Double dissociation of exteroceptive and interoceptive feedback systems in the orbital and ventromedial prefrontal cortex of humans

Elisabeth Hurliman, Jennifer C. Nagode, José V. Pardo

Research output: Contribution to journalArticlepeer-review

33 Scopus citations

Abstract

The primate ventral prefrontal cortex contains two densely interconnected subregions: a lateral/orbital cortex processing primarily sensory/exteroceptive information, and a ventromedial cortex processing primarily visceroappetitive/ interoceptive information. These regions have major afferents from and efferents to other associative cortices. The organization of these structures leads to an hypothesized role in feedback processing. We use neuroimaging to test this model, defined so far mostly through anatomical studies. Healthy volunteers were trained operantly on a transitive inference task (A>B, B>C ⇒ A>C) requiring flexible manipulation of feedback to solve. Two groups of subjects learned an arbitrary face hierarchy, one adjacent face pair at a time; each group received either visual/exteroceptive ("XXXX") or visceroappetitive/interoceptive (fruit juice) feedback for correct responses to adjacent face pairs. After task acquisition, the subjects were tested on novel stimulus pairs (i.e., nonadjacent, TEST) derived from the acquired hierarchy. The TEST condition required transitive inference. No feedback was provided during TEST. Brain activity during TEST in the group trained with visual/exteroceptive feedback increased in the orbital prefrontal cortex and decreased in the ventromedial prefrontal cortex. In contrast, brain activity during TEST in the group trained with visceroappetitive/interoceptive feedback decreased in the orbital prefrontal cortex and increased in the ventromedial prefrontal cortex. These results provide functional evidence, consistent with previous anatomical studies, for two major feedback systems in human ventral prefrontal cortex: a lateral system specialized for exteroceptive information and a medial system specialized for interoceptive information. Although highly interconnected, there is a double dissociation of function between these networks in healthy humans.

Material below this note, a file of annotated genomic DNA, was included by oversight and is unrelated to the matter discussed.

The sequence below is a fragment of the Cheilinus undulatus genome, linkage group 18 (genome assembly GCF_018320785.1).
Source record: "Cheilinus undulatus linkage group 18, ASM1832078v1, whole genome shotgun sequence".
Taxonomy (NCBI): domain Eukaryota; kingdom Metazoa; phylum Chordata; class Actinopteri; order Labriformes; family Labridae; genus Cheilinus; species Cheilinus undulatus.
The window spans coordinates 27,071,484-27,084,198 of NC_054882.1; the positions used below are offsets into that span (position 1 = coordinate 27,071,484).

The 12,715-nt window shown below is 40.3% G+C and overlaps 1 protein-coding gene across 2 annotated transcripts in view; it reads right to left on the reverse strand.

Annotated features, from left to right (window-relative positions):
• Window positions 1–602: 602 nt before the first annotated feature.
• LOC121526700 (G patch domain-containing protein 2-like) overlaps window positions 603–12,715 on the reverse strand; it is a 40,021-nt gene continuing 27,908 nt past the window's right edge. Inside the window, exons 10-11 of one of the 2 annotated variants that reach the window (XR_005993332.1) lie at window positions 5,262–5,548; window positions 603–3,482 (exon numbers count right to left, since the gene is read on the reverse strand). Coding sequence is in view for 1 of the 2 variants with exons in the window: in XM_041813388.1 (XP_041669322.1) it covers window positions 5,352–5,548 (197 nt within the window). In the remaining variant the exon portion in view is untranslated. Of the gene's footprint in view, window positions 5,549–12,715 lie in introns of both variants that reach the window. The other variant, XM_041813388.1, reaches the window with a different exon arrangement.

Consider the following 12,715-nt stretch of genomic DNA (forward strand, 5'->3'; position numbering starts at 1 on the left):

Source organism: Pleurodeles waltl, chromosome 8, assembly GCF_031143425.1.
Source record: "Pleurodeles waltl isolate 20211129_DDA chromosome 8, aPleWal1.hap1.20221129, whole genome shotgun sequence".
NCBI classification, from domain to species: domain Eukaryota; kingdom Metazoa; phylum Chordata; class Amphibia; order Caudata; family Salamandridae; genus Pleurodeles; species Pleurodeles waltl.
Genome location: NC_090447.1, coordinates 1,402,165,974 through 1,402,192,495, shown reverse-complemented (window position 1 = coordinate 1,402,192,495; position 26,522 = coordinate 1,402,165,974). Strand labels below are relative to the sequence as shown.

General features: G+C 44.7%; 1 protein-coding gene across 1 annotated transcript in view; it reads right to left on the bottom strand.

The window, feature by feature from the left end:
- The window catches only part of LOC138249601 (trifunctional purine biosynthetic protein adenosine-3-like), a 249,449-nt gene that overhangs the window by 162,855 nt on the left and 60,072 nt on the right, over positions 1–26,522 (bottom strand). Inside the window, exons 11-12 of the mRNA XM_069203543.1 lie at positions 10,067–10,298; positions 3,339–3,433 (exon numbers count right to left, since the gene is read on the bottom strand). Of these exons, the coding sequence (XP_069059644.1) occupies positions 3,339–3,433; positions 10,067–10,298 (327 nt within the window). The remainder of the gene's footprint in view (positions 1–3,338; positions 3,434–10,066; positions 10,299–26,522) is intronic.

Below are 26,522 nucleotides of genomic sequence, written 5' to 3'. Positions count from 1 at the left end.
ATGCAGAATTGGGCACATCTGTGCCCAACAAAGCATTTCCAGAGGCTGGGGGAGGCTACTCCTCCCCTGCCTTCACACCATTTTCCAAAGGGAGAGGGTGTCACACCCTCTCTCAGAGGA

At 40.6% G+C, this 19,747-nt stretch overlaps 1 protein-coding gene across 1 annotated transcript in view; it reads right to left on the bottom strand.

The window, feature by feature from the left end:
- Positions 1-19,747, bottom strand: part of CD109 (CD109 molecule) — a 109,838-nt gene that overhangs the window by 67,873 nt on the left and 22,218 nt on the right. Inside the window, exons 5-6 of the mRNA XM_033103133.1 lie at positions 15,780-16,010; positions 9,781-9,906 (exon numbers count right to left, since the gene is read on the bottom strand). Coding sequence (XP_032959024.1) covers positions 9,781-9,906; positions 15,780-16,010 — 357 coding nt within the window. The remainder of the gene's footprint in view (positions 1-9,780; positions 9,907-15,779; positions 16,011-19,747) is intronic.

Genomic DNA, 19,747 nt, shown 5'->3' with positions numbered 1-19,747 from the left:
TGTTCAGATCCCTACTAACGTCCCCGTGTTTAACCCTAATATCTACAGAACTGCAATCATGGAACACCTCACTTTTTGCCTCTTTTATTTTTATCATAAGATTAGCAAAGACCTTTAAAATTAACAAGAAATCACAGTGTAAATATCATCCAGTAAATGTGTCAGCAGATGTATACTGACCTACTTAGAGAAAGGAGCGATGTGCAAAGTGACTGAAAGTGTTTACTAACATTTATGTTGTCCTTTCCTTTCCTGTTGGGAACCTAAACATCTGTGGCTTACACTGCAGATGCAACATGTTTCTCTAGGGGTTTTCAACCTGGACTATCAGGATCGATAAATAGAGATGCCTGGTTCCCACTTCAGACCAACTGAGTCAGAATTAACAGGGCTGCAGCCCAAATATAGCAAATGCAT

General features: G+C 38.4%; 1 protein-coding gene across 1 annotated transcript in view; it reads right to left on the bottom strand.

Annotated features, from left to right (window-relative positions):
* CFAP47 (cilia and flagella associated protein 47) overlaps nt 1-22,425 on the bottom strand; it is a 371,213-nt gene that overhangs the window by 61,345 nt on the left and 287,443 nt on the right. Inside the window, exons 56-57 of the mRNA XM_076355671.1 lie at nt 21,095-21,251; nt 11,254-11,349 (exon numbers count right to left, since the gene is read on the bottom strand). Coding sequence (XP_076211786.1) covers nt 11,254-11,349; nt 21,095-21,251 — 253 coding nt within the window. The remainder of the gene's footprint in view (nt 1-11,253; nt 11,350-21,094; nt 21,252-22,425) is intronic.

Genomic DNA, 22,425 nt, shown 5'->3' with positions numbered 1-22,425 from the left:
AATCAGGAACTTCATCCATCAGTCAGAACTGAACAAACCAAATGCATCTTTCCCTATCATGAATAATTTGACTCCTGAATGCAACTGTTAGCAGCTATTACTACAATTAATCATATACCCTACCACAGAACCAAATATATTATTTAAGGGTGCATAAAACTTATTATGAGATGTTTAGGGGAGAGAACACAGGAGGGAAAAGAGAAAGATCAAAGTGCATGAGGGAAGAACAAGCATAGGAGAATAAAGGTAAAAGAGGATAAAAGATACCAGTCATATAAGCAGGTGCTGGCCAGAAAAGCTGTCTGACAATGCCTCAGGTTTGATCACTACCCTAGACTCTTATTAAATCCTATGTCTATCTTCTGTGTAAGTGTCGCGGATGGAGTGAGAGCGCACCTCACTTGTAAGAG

Original languageEnglish (US)
Pages (from-to)4641-4648
Number of pages8
JournalJournal of Neuroscience
Volume25
Issue number18
DOIs
StatePublished - May 4 2005

Keywords

  • Associative learning
  • Double dissociation
  • Feedback processing
  • PET neuroimaging
  • Transitive inference
  • Ventral prefrontal cortex

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